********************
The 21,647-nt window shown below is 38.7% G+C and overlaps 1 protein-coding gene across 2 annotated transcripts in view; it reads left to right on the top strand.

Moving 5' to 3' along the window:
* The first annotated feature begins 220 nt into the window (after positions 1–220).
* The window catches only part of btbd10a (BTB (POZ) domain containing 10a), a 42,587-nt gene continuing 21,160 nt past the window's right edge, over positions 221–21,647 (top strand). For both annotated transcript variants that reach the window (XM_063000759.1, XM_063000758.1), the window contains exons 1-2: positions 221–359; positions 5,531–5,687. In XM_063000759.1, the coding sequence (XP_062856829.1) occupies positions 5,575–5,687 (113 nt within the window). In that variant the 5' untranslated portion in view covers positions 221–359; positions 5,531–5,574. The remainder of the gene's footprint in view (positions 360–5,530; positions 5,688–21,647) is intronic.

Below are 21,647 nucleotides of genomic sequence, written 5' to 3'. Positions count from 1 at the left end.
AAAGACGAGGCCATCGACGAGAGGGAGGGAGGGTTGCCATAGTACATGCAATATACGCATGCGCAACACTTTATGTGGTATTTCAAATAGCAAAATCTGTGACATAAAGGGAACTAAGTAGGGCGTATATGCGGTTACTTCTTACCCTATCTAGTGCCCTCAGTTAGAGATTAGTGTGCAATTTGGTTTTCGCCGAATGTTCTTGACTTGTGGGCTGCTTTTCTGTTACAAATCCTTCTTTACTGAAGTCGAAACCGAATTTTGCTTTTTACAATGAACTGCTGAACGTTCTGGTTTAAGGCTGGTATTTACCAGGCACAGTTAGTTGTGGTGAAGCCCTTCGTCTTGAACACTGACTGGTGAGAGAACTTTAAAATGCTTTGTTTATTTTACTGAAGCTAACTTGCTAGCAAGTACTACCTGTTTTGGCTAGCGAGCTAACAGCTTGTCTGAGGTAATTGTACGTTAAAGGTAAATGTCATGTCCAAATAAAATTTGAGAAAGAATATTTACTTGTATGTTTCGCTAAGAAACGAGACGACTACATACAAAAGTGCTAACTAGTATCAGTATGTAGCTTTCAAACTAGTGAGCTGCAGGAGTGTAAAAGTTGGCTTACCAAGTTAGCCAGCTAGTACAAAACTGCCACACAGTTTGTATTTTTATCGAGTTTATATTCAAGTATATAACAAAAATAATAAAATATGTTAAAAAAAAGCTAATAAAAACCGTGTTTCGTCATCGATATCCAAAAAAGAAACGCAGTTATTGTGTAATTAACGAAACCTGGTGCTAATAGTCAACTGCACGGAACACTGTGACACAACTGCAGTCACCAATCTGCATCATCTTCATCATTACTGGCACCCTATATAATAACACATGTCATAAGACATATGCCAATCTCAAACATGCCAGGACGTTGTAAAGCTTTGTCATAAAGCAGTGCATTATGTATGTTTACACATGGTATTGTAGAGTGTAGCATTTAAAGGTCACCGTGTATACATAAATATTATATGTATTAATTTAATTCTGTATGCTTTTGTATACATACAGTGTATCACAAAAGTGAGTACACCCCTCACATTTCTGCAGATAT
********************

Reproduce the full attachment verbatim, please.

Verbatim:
The 21,647-nt window shown below is 38.7% G+C and overlaps 1 protein-coding gene across 2 annotated transcripts in view; it reads left to right on the top strand.

Moving 5' to 3' along the window:
* The first annotated feature begins 220 nt into the window (after positions 1–220).
* The window catches only part of btbd10a (BTB (POZ) domain containing 10a), a 42,587-nt gene continuing 21,160 nt past the window's right edge, over positions 221–21,647 (top strand). For both annotated transcript variants that reach the window (XM_063000759.1, XM_063000758.1), the window contains exons 1-2: positions 221–359; positions 5,531–5,687. In XM_063000759.1, the coding sequence (XP_062856829.1) occupies positions 5,575–5,687 (113 nt within the window). In that variant the 5' untranslated portion in view covers positions 221–359; positions 5,531–5,574. The remainder of the gene's footprint in view (positions 360–5,530; positions 5,688–21,647) is intronic.

Below are 21,647 nucleotides of genomic sequence, written 5' to 3'. Positions count from 1 at the left end.
AAAGACGAGGCCATCGACGAGAGGGAGGGAGGGTTGCCATAGTACATGCAATATACGCATGCGCAACACTTTATGTGGTATTTCAAATAGCAAAATCTGTGACATAAAGGGAACTAAGTAGGGCGTATATGCGGTTACTTCTTACCCTATCTAGTGCCCTCAGTTAGAGATTAGTGTGCAATTTGGTTTTCGCCGAATGTTCTTGACTTGTGGGCTGCTTTTCTGTTACAAATCCTTCTTTACTGAAGTCGAAACCGAATTTTGCTTTTTACAATGAACTGCTGAACGTTCTGGTTTAAGGCTGGTATTTACCAGGCACAGTTAGTTGTGGTGAAGCCCTTCGTCTTGAACACTGACTGGTGAGAGAACTTTAAAATGCTTTGTTTATTTTACTGAAGCTAACTTGCTAGCAAGTACTACCTGTTTTGGCTAGCGAGCTAACAGCTTGTCTGAGGTAATTGTACGTTAAAGGTAAATGTCATGTCCAAATAAAATTTGAGAAAGAATATTTACTTGTATGTTTCGCTAAGAAACGAGACGACTACATACAAAAGTGCTAACTAGTATCAGTATGTAGCTTTCAAACTAGTGAGCTGCAGGAGTGTAAAAGTTGGCTTACCAAGTTAGCCAGCTAGTACAAAACTGCCACACAGTTTGTATTTTTATCGAGTTTATATTCAAGTATATAACAAAAATAATAAAATATGTTAAAAAAAAGCTAATAAAAACCGTGTTTCGTCATCGATATCCAAAAAAGAAACGCAGTTATTGTGTAATTAACGAAACCTGGTGCTAATAGTCAACTGCACGGAACACTGTGACACAACTGCAGTCACCAATCTGCATCATCTTCATCATTACTGGCACCCTATATAATAACACATGTCATAAGACATATGCCAATCTCAAACATGCCAGGACGTTGTAAAGCTTTGTCATAAAGCAGTGCATTATGTATGTTTACACATGGTATTGTAGAGTGTAGCATTTAAAGGTCACCGTGTATACATAAATATTATATGTATTAATTTAATTCTGTATGCTTTTGTATACATACAGTGTATCACAAAAGTGAGTACACCCCTCACATTTCTGCAGATAT